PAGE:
Inflation hit: Repo rate may increase by 0.25 percent next month, petrol-diesel and food items will become expensive
After suddenly increasing the repo rate to control inflation, RBI is preparing to give a blow in the next month i.e. June. Experts say, the central bank may also increase the Monetary Policy Committee (MPC) repo rate by 25 basis points (0.25 per cent) in June. RBI Governor Shaktikanta Das said prices of inflation-sensitive products like edible oil are already high, with major producing countries banning imports. Fertilizer prices are also high. Higher input costs have affected food prices. Prices of 9 out of 12 food items have increased in March. In such a situation, this month also inflation is going to be high.
Worry: There was already an estimate of increasing interest rates
Interest rates were already expected to rise. Central banks around the world are doing the same. In the April MPC meeting, RBI had said, retail inflation has crossed its upper bound. In such a situation, now the focus is on controlling inflation instead of growth rate.
Opportunities: Open Market Opportunities for India
Recent trade agreements and geopolitical situation have opened up new market opportunities for India. Das said India's foreign trade remains belligerent amid global constraints. While goods exports remained strong in April, services exports reached a new high in March.
Retail inflation out of RBI's purview for three consecutive months
Prices of 09 food items increased in March out of 12
The yield on the 10-year government benchmark rose to 7.40 per cent. In such a situation, RBI can withdraw the liberal stance.
Wheat shortage impacts domestic prices
Das said, the shortage of wheat at the global level is also affecting the domestic prices. Restrictions on exports from some major producing countries and reduction in sunflower oil production due to war may keep edible oil prices firm. The increase in the cost of animal feed may increase the prices of poultry, milk and dairy products. Crude oil prices remain above $100 per barrel. Due to this companies are passing the cost burden on the customers.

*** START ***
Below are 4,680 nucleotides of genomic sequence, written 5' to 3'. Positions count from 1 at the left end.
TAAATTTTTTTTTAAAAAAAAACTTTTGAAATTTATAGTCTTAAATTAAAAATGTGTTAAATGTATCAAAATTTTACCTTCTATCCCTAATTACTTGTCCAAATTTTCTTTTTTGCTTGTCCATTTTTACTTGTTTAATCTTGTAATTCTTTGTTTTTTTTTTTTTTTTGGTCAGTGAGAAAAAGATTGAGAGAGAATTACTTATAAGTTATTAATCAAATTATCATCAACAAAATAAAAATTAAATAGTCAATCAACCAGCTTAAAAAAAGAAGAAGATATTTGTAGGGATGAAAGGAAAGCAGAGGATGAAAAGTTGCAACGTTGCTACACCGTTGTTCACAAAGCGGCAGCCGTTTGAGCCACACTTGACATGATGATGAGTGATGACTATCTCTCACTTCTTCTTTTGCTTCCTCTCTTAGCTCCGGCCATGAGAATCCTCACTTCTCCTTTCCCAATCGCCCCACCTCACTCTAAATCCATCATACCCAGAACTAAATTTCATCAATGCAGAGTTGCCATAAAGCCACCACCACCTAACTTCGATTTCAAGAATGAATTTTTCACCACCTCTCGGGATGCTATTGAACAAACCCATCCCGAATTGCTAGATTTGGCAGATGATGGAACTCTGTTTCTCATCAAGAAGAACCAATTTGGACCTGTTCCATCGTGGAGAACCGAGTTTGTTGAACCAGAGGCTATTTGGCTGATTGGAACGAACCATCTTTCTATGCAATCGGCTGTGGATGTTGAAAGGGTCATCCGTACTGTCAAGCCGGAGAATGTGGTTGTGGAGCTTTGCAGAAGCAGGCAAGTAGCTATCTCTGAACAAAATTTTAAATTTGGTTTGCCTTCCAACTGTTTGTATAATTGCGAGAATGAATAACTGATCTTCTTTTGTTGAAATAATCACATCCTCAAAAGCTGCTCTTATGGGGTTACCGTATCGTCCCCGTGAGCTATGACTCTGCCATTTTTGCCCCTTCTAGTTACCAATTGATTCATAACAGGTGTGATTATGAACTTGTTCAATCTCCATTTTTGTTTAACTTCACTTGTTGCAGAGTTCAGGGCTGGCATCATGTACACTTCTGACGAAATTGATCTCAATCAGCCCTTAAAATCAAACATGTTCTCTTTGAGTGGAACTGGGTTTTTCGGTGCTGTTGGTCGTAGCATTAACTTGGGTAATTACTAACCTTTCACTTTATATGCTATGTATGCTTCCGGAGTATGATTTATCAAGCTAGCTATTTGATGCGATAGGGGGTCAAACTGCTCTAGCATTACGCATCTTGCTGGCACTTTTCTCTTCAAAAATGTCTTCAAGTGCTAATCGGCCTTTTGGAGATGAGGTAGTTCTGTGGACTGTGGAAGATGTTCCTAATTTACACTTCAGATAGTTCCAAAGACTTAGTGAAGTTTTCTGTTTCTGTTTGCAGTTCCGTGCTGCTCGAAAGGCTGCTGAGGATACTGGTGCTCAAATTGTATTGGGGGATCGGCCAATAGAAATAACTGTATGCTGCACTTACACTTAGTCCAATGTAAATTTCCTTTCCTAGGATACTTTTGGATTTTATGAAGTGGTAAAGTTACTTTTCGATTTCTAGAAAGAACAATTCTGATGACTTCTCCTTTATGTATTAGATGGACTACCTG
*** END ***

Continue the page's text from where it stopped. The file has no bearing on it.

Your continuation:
Know ... the circumstances and reasons, due to which the rates increased
Inflation rises because war happened: The Russo-Ukraine war continues. Western countries are tightening sanctions on Russia. Due to this the supply of oil and grains (especially wheat) is decreasing.
Rapid recovery after the epidemic: In the Kovid-19 epidemic, most countries including India resorted to financial packages, exemptions and schemes to increase the economic growth rate. As countries recovered from the pandemic, money in the market continued to grow as exemptions continued. If money increases, demand increases and demand increases, inflation also increases.
Impact on all sectors, not oil-grains: The effect of rising oil and grain prices will be on all sectors. The RBI and the government are hopeful that due to the increase in interest rates, the situation of extreme inflation can be prevented from coming.
Inflation will increase even now: Inflation has been increasing at the rate of 6 percent for three months. In such a situation, the immediate benefit of increasing the repo rate is not expected, but efforts have been made to prevent the situation from worsening.
Efforts to bring money from banks: Cash reserve ratio has also been increased by 50 basis points to 4.5 percent. This will force banks to bring more money to the RBI. But there will be less money to lend to customers.
Preventing inflation required by growth: Rising inflation makes citizens more angry against the government. India is no different, but inflation rate is discussed more than economic growth rate. This is the reason why controlling this rising rate of inflation became a priority for the government.
According to SBI: For the time being, inflation will remain at high level
The largest bank SBI has said that even after the increase in repo rates, inflation rate will remain high for some time. Inflation rates hit a 17-month high in March. By March 2023, the repo rate can go up to 5.15 percent. RBI is trying to bring the interest rates to the level before Corona. According to the report of SBI Chief Economist Soumyakanti Ghosh, this increase is a good step for banks. However, this will increase their cost of funds as the cash reserve ratio (CRR) has also been increased by half a percentage point. However, banks will have to pay higher interest on deposits.
Rates were reduced twice during the Corona period
According to the report, after the implementation of CRR from May 21, money will start coming out of the system of banks. During the Corona period, the repo rate was cut by 1.15 percent twice. To give a boost to the economy, the repo rate was cut by 2.5 per cent from February 2019. This also includes deduction of 0.75 per cent on March 27, 2020 and 0.40 per cent on May 22, 2020.
21 countries have increased rates
Central banks all over the world are raising interest rates. In April-May, 21 countries have increased rates. Of these, 14 countries have increased by half a percent. America's central bank is also increasing interest rates by half a percent this week.